Do They Want A Medal?

The “fiscal cliff” has been averted.  For now.  All it took was an unmovable deadline.  Spectacular.  Does Congress want a medal or something?

While they did the bare minimum, Congress did finally pass legislation to avoid the “fiscal cliff” yesterday.  It’s about time.  Up against the fact that the new Congress starts this week, they had to do something, I guess.  Maybe they could have done what they have been doing best:  nothing.

Let’s not pop the cork on the celebratory champagne because a deal was reached.  Let’s be honest about it.  The deal that was reached was nothing more than a band-aid.  Yes, tax rates will go up on incomes over $400,000 ($450,000 for families), but spending was not addressed at all.  Shocker.

Instead of tackling the spending issue, it was kicked to the new Congress to deal with in March.  How nice of them.  Republicans now think they have leverage to shoot for the stars in the next round of negotiations, which will focus on the debt ceiling.  As the party that lays claim to strict interpretation of the Constitution, they omit the 14th Amendment when it comes to the debt ceiling.  In case you are not familiar with the 14th Amendment as it relates to the debt ceiling, keep reading:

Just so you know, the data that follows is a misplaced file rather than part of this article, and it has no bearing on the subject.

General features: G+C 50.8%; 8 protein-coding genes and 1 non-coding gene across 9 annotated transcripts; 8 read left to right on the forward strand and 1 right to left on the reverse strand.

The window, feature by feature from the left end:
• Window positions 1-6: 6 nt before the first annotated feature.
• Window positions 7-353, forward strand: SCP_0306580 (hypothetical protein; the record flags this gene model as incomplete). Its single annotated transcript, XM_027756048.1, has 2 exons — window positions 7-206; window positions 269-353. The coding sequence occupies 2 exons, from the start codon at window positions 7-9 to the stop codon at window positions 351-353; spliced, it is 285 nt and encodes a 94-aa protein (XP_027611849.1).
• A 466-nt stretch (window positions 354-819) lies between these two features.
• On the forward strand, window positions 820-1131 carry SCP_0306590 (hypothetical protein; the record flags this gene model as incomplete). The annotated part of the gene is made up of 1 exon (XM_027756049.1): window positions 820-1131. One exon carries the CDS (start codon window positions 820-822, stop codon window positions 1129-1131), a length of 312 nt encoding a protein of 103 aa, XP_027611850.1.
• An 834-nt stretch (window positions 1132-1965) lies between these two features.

The validity of the public debt of the United States, authorized by law, including debts incurred for payment of pensions and bounties for services in suppressing insurrection or rebellion, shall not be questioned.  (Section 4 of the 14th Amendment)

Since the public debt is that which has already be incurred, under the 14th Amendment, we, as a country, are required to pay it.  It is not something that can be messed with or held hostage to get your way.  I don’t know how it is that they cannot understand that fact.  If they were serious about debt reduction, they would address future spending while paying down what has already been spent.  You and I cannot just decide that we are not going to pay our mortgage or credit card debt because it was incurred in the past as a way to address our current and future budgets.  Life does not work that way.

I am not going to hold my breath that the new Congress will be much more productive than the previous one.  If they accomplish even the most modest of tasks, they will be, but that is not likely.  It is likely to be more of the same.


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